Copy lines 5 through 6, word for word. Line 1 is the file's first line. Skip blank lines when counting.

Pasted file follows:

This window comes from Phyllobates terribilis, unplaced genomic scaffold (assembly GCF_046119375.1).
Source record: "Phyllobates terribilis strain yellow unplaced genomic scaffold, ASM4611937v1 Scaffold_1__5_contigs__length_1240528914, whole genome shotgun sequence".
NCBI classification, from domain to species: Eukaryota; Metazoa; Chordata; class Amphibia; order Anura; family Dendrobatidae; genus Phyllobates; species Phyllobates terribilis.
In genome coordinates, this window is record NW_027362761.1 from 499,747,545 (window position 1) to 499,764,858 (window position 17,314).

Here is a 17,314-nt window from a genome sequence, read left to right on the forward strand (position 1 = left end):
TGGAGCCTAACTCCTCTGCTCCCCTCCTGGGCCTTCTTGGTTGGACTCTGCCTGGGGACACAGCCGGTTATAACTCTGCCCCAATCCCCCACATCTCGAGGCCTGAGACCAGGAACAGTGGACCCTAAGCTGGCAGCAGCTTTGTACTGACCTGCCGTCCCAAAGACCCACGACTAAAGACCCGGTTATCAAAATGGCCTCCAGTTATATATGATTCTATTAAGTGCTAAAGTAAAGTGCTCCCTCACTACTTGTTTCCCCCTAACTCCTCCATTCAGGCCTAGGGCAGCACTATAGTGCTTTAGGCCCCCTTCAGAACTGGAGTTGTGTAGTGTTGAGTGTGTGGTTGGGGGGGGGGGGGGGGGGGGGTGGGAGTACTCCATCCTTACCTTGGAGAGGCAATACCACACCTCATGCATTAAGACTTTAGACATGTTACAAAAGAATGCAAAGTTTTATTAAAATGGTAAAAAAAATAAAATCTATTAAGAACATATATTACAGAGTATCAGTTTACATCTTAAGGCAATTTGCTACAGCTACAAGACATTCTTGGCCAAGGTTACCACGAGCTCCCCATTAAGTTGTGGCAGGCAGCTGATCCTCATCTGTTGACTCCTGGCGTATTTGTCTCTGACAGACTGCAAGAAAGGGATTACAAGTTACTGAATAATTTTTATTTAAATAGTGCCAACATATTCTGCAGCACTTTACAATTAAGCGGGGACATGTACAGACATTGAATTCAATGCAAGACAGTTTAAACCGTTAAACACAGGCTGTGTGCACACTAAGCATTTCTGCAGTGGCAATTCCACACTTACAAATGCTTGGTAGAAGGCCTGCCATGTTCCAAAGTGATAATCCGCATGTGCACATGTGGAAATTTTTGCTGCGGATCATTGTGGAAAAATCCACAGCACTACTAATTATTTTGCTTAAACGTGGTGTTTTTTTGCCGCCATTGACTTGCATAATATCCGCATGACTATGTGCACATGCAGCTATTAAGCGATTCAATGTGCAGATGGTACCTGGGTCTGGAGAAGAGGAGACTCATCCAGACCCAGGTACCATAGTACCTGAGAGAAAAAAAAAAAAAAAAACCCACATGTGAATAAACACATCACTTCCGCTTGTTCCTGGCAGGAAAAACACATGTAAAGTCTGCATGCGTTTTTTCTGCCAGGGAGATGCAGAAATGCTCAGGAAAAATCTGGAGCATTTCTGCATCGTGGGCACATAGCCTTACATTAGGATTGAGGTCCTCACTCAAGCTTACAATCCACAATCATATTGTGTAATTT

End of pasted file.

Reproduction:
Here is a 17,314-nt window from a genome sequence, read left to right on the forward strand (position 1 = left end):
TGGAGCCTAACTCCTCTGCTCCCCTCCTGGGCCTTCTTGGTTGGACTCTGCCTGGGGACACAGCCGGTTATAACTCTGCCCCAATCCCCCACATCTCGAGGCCTGAGACCAGGAACAGTGGACCCTAAGCTGGCAGCAGCTTTGTACTGACCTGCCGTCCCAAAGACCCACGACTAAAGACCCGGTTATCAAAATGGCCTCCAGTTATATATGATTCTATTAAGTGCTAAAGTAAAGTGCTCCCTCACTACTTGTTTCCCCCTAACTCCTCCATTCAGGCCTAGGGCAGCACTATAGTGCTTTAGGCCCCCTTCAGAACTGGAGTTGTGTAGTGTTGAGTGTGTGGTTGGGGGGGGGGGGGGGGGGGGGTGGGAGTACTCCATCCTTACCTTGGAGAGGCAATACCACACCTCATGCATTAAGACTTTAGACATGTTACAAAAGAATGCAAAGTTTTATTAAAATGGTAAAAAAAATAAAATCTATTAAGAACATATATTACAGAGTATCAGTTTACATCTTAAGGCAATTTGCTACAGCTACAAGACATTCTTGGCCAAGGTTACCACGAGCTCCCCATTAAGTTGTGGCAGGCAGCTGATCCTCATCTGTTGACTCCTGGCGTATTTGTCTCTGACAGACTGCAAGAAAGGGATTACAAGTTACTGAATAATTTTTATTTAAATAGTGCCAACATATTCTGCAGCACTTTACAATTAAGCGGGGACATGTACAGACATTGAATTCAATGCAAGACAGTTTAAACCGTTAAACACAGGCTGTGTGCACACTAAGCATTTCTGCAGTGGCAATTCCACACTTACAAATGCTTGGTAGAAGGCCTGCCATGTTCCAAAGTGATAATCCGCATGTGCACATGTGGAAATTTTTGCTGCGGATCATTGTGGAAAAATCCACAGCACTACTAATTATTTTGCTTAAACGTGGTGTTTTTTTGCCGCCATTGACTTGCATAATATCCGCATGACTATGTGCACATGCAGCTATTAAGCGATTCAATGTGCAGATGGTACCTGGGTCTGGAGAAGAGGAGACTCATCCAGACCCAGGTACCATAGTACCTGAGAGAAAAAAAAAAAAAAAAACCCACATGTGAATAAACACATCACTTCCGCTTGTTCCTGGCAGGAAAAACACATGTAAAGTCTGCATGCGTTTTTTCTGCCAGGGAGATGCAGAAATGCTCAGGAAAAATCTGGAGCATTTCTGCATCGTGGGCACATAGCCTTACATTAGGATTGAGGTCCTCACTCAAGCTTACAATCCACAATCATATTGTGTAATTT